5160 Steel Review: Is It Good For Making Knives?

By Ryan Leavitt •  Updated: 02/16/21 •  5 min read

Knife manufacturers make sure to use only the most premium materials in their knives.

Premium materials cost more than low-end ones is why many blades in the market fetch incredibly high price tags.

And one of the most important materials to consider when shopping or making a knife is steel.

5160 steel is a common material used by many different manufacturers around the world.

This steel recipe is used for swords, knives, and even parts in the automotive industry.

5160 steel offers great edge retention, wear resistance, and can be sharpened to an incredibly sharp and precise edge.

However, it does lack corrosion resistance, so users have to ensure that they take proper care of these knives.

If you want to learn more about 5160 steel, you’ve come to the right place.

In this 5160 steel review, we take a close look at what this steel has to offer, so you can decide whether or not you want it in your knife.


What Is 5160 Steel?

5160 steel is a low-end alloy that is high in carbon with a fair amount of chromium.

It is a very tough and hard material that is ideal for swords, knives, and automotive parts.

Its name represents the chemical composition of the material with the “1” standing for carbon, which is the main element featured in the alloy.

The “60”, on the other hand, represents the amount of carbon in the mix, which is 0.64%.

This material takes its original shape after bending, which is why it’s very popular as a knife or sword material.

Chemical Composition Of 5160 Steel

1. Carbon – 0.64%

As mentioned earlier, this alloy has a fair amount of carbon.

Carbon is known to make the material very hard, which is one of the main qualities of this steel.

It also improves wear and corrosion resistance, but it reduces the strength a bit because it’s so hard.

2. Manganese – 1.%

This is an element that makes 5160 a lot harder, but too much of it can cause it to turn brittle.

3. Chromium – 0.9%

Chromium is mainly used in steel for tensile strength, corrosion resistance, and edge retention.

This isn’t present too much in the 5160 recipes, but there is enough in there to make a small difference.

4. Silicon – 0.3%

Silicon helps improve the strength of the alloy.

5. Sulfur – 0.04%

One of the most important qualities of any alloy is its machinability, and sulfur makes the material more machinable

6. Phosphorous – 0.035%

Lastly, this mix has phosphorous in it to make it stronger and tougher.

Qualities Of 5160 Steel

1. Edge Retention

One of the best qualities of this affordable steel is its edge-retention.

It won’t have the same qualities as carbon steel, but it’s still a lot better than the materials you’ll find in this range.

This is mainly because of the amount of carbon in the alloy.

2. Hardness

The maximum hardness rating of 5160 is 60.

This is called the HRC or Rockwell Hardness of the material, and it will usually average out at around 57-58.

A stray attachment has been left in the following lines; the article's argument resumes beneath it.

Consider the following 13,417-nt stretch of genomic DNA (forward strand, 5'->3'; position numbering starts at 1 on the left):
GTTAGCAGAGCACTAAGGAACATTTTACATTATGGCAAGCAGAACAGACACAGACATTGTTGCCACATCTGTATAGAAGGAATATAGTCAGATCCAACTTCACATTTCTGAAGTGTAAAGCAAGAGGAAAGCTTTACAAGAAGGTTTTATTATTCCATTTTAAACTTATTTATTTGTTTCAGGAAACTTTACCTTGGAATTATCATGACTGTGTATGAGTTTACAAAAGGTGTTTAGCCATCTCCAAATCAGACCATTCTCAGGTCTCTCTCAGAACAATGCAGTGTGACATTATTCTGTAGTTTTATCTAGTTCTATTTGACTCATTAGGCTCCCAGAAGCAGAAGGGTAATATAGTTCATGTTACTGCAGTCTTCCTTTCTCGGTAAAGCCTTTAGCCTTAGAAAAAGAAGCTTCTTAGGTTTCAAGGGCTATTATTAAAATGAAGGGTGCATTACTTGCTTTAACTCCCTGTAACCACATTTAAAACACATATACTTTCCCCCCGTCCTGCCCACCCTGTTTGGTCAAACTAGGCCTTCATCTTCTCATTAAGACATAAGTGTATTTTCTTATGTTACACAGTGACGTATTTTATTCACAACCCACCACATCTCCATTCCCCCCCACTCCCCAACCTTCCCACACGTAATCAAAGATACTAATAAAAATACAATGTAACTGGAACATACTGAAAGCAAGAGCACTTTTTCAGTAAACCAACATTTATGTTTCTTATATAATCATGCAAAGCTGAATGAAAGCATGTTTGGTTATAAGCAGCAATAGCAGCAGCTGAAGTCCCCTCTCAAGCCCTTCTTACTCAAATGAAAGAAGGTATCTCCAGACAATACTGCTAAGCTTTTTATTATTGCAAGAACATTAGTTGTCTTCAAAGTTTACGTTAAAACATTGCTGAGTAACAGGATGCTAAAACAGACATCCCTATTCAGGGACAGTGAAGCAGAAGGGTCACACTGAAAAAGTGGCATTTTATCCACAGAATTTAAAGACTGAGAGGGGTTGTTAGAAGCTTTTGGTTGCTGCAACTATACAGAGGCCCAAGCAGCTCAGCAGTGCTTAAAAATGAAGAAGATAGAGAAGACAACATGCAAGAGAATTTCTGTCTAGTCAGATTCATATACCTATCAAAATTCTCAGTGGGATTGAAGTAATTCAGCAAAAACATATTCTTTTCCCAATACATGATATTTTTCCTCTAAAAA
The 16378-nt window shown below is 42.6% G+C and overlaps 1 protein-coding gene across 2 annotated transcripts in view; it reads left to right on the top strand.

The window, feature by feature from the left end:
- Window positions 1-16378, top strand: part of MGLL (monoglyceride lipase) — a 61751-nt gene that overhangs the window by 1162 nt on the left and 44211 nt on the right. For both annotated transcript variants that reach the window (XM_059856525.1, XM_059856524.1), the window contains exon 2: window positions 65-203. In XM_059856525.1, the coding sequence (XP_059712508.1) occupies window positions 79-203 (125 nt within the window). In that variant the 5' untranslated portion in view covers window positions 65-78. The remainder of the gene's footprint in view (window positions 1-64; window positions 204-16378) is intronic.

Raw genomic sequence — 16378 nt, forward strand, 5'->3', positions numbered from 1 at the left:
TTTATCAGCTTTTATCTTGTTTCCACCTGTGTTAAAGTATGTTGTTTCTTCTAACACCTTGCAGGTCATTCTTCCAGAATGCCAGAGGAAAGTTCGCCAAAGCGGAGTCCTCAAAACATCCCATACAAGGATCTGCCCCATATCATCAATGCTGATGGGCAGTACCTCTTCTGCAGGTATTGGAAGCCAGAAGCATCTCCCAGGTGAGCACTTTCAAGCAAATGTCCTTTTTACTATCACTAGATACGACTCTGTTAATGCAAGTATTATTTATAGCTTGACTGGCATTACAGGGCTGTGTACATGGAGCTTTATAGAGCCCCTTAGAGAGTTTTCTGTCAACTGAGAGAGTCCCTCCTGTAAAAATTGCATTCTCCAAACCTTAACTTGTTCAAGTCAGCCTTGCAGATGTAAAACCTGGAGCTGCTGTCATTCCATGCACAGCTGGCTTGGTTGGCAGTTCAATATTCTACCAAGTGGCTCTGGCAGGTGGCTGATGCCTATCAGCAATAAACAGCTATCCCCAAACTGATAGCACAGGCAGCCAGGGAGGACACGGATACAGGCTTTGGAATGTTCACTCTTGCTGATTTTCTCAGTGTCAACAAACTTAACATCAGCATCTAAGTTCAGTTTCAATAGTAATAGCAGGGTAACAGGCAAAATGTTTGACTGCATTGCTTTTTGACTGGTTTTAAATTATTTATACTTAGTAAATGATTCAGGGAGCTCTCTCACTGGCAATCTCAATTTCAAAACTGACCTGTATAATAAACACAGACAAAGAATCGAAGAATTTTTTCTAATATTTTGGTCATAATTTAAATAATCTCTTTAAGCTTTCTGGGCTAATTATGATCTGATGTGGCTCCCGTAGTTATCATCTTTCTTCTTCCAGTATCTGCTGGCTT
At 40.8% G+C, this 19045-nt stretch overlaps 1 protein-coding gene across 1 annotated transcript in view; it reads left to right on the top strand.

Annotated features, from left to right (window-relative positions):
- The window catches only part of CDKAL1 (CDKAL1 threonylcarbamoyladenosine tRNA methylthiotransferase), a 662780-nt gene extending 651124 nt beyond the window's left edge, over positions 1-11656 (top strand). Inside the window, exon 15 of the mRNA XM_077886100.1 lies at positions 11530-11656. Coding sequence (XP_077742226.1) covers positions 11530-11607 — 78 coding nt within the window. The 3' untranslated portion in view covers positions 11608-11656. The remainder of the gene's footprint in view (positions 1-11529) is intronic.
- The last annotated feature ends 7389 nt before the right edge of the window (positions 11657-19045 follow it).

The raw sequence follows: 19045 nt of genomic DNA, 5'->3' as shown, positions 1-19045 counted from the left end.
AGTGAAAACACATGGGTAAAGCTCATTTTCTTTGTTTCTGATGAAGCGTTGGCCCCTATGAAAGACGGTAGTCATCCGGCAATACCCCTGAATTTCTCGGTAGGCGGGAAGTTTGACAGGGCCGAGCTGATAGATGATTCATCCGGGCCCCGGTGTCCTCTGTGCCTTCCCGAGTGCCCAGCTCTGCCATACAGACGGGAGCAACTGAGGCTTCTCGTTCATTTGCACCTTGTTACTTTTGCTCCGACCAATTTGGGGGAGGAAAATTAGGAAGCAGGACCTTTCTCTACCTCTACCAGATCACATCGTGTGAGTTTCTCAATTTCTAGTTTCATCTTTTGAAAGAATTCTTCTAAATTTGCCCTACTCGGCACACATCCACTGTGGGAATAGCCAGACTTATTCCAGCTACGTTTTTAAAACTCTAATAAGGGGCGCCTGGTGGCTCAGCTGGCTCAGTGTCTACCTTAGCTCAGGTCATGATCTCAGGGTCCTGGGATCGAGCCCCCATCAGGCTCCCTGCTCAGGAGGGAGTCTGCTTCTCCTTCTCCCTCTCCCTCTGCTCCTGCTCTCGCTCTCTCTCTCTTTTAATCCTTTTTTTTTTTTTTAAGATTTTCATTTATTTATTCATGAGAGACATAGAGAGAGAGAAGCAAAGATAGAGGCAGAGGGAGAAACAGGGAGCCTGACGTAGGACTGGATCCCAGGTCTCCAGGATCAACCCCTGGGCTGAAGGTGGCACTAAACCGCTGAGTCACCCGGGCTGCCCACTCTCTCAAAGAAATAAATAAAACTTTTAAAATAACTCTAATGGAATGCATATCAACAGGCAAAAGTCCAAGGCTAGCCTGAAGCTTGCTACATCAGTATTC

This isn’t the best out there, but it is very hard, which is one of the reasons this alloy has such great edge retention and is sought after by a lot of manufacturers.

3. Wear And Corrosion Resistance

As mentioned earlier, this material has a fair amount of carbon, chromium, and magnesium in the recipe.

This gives it great wear resistance so it won’t get damaged too easily when in use.

However, since it only has 0.9% chromium (which is a pretty low presence compared to other materials), it doesn’t resist corrosion that well.

So if you’ve been considering getting a tool with 5160 steel, make sure to take care of it properly so it doesn’t rust.

4. Machinability

This isn’t an ideal material for machining.

This is because it is very hard, which makes machining very tough to do.

However, if you want to machine this material, you’re going to have to have it annealed so you can get the job done quicker and easier.

On its own, it isn’t the best material for machining, but after annealing, you can easily reach maximum speeds and feeds.

5. Weldability

Because of its chemical composition, this material doesn’t have a lot of weldability.

So if you’ve been planning to weld this material, you might run into a couple of problems and some trouble.

6. Heat Treating

This material is usually hardened in hot oil.

For quenching, it’s recommended to use a temperature of 1525 F, and the ideal tempering temperature is around 800 F-1300 F.

The forging temperature of 5160 is around 2100 F-2200 F, which is very important to remember if you plan on using this material in your workshop.

7. Sharpness

Since it’s such a hard material, sharpening this alloy is a very tough task.

After all, the saying goes, “the harder the steel, the harder it is to sharpen”.

However, once you get the initial sharpening done, you won’t have to re-do it for some time because of the great edge retention that 5160 has.

Conclusion – Is This A Good Knife Steel?

Generally, 5160 is considered great knife steel.

This is because it is very hard and has great edge-retention, making it ideal for large knives and swords.

It’s also very tough with amazing wear-resistance.

However, the one downside to this material is it doesn’t have great corrosion resistance.

So if you buy a knife with this material or plan on using it in your workshop, make sure to remember to keep it clean, safe, and well-maintained to avoid rust issues.

But other than that, you’ll find that this is a very good material for knives and would serve you well for many years!

Ryan Leavitt

Hi my name is Ryan Leavitt a Marine Corps Veteran and currently an over the road trucker (Long Haul). I am no expert chef but am enjoying preparing my own meals on the road and testing all the different knives.